quotes Elisquared likes

"Saying 'I notice you're a nerd' is like saying, 'Hey, I notice that you'd rather be intelligent than be stupid, that you'd rather be thoughtful than be vapid, that you believe that there are things that matter more than the arrest record of Lindsay Lohan. Why is that?' In fact, it seems to me that most contemporary insults are pretty lame. Even 'lame' is kind of lame. Saying 'You're lame' is like saying 'You walk with a limp.' Yeah, whatever, so does 50 Cent, and he's done all right for himself."— John Green


BLOG TOUR --- Romeo & What's Her Name by Shani Petroff [Review & Giveaway]

Title: Romeo & What's Her Name
Author(s): Shani Petroff
Edition: Paperback, eBook, 224 pages
Publisher: Swoon Reads
Publication Date: February 7, 2017
Source: Rockstar Book Tours
Buy: Amazon Barnes & Noble - iBooks - Book Depository

Tour Schedule

Week One:
1/30/2017 - BookHounds YA - Interview
1/31/2017 - YA and Wine - Review
2/1/2017 - Bookwyrming Thoughts - Guest Post
2/2/2017 - Literary Dust - Review
2/3/2017 - Owl Always Be Reading - Review

Week Two:
2/6/2017 - Tales of the Ravenous Reader - Interview
2/7/2017 - Brittany's Book Rambles - Guest Post
2/8/2017 - Eli to the nth - Review (ME!)
2/9/2017 - A Gingerly Review - Excerpt
2/10/2017 - Cutting Muse Blog Review - Review

The Summary

Understudies never get to perform

. . . which is why being Juliet's understudy in the school's yearly "Evening with Shakespeare" is the perfect role for Emily. She can earn some much-needed extra credit while pursuing her main goal of spending time with Wes, aka Romeo, aka the hottest, nicest guy in school (in her completely unbiased opinion). And she meant to learn her lines, really, it's just:

a) Shakespeare is HARD,

b) Amanda, aka the "real" Juliet, makes her run errands instead of lines, and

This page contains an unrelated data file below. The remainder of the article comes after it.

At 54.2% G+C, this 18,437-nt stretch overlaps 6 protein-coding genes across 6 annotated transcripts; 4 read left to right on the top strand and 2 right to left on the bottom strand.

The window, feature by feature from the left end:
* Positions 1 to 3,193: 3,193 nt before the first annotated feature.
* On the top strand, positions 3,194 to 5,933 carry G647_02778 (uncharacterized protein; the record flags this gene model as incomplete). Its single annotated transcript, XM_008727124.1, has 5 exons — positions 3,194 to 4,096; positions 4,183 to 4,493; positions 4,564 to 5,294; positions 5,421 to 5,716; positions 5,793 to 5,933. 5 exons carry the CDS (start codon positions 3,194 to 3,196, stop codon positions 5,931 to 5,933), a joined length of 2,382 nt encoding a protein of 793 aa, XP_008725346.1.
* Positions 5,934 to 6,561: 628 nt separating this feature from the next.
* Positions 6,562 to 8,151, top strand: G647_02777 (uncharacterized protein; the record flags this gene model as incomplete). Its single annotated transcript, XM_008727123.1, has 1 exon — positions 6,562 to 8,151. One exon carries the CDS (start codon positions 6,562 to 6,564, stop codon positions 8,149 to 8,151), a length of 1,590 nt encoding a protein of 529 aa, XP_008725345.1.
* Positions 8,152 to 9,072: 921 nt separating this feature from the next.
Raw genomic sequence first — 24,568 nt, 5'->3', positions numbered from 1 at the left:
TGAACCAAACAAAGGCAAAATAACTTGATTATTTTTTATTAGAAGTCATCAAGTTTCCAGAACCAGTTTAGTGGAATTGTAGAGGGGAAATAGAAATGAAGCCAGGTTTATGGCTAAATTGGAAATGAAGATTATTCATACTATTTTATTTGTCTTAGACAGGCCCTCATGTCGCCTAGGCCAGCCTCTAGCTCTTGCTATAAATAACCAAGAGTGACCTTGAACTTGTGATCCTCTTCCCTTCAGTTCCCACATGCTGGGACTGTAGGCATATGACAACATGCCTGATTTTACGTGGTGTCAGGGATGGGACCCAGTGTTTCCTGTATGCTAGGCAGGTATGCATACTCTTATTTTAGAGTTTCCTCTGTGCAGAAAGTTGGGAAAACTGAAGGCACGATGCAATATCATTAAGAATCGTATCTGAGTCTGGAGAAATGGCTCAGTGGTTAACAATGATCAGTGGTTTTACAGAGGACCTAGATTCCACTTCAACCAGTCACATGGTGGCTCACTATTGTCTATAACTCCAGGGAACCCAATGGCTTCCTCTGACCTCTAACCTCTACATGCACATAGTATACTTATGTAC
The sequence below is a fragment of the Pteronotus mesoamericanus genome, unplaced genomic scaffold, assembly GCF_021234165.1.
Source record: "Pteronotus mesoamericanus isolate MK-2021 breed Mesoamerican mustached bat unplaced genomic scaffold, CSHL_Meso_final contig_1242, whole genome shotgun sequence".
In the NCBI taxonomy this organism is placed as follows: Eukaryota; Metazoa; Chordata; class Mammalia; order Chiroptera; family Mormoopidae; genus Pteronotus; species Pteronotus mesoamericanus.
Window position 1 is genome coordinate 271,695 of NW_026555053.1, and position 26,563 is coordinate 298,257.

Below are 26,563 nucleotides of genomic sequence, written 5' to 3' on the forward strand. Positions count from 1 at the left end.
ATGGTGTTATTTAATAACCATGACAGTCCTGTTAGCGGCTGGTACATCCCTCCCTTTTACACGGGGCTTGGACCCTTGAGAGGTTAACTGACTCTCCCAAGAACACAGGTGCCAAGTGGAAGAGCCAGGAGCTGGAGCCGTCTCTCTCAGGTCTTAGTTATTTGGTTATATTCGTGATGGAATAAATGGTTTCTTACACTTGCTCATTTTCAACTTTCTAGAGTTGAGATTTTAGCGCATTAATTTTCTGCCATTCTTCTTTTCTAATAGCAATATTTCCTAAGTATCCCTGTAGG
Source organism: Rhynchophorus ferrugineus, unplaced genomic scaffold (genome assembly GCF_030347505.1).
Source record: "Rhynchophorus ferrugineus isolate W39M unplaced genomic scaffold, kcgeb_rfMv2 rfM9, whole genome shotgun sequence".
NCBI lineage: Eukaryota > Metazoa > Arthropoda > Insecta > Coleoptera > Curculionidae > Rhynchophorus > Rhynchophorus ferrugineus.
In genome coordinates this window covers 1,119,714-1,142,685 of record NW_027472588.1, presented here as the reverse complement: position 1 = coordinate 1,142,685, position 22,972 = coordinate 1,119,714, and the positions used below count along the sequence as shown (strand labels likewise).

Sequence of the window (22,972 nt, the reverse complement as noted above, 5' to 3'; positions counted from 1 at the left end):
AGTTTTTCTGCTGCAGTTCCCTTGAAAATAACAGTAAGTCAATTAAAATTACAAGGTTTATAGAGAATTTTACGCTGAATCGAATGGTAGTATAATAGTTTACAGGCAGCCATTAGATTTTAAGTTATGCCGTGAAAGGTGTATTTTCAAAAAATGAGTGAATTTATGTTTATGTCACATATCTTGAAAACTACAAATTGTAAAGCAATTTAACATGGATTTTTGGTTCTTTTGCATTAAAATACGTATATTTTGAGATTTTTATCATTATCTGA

c) there's no point because Amanda would never miss the chance to be the star of the show. 

Then, Amanda ends up in the hospital and Emily, as the (completely unprepared!) understudy, has to star opposite the guy of her dreams. Oops?

My Opinion

Romeo & What's Her Name transported me right back to high school, where a good chunk of my daily gossip consisted of boys, boys, boys.  Emily is a cute, bubbly, klutzy protagonist that you can't to cheer for on her quest to find the courage to just speak to her major crush Wes!

I will say that unless you can take your "adult" mind out of the reading, you may not like this book; it is very much a book for teenagers.  But that is what I absolutely loved.  I have been around friends who have acted exactly like Emily, thinking up crazy ideas to get near their crushes, and that is what I really enjoyed about this book.  I love that Emily, who isn't very good at English to begin with, is like "Yes!  Becoming the understudy for Juliet, one of Shakespeare's most well-known heroines, will work perfectly!"  And, as you may have guessed, it doesn't!

Of course, this kooky plan is supported by Emily's gals.  That, over all else, is what really clinched the book for me.  I am a sucker for tight, supportive, girl-power friendships.  Emily and her gals give me a feeling of my tight knit group in high school; we were just as boy-crazy and very silly because of it.  They stick by Emily no matter what happens, proving that no matter how boy-crazy girls can be, their friends are more important.

The romance is adorable, and the leading man, Wes, has been Emily's crush since they were in grade school!  Talk about fanning a flame.  During the romance, you don't learn much about Wes individually as a person, just how Emily sees him.  This is the one area that I wished was more developed.  I love a romance, but I want more than just "He's super hot and super nice!".

A great book to pick up just in time for Valentine's Day, Romeo & What's Her Name is a quick, fun, light-hearted romance that's sure to bring a smile to your face.

Final Rating

About the Author

Shani Petroff is a writer living in New York City.  She's the author of the “Bedeviled” series, which includes Daddy’s Little Angel, The Good, the Bad, and the Ugly Dress, Careful What You Wish For, and Love Struck, and is the co-author of Ash. She also writes for television news programs and several other venues. When she’s not locked in her apartment typing away, she spends a whole lot of time on books, boys, TV, daydreaming, and shopping online.


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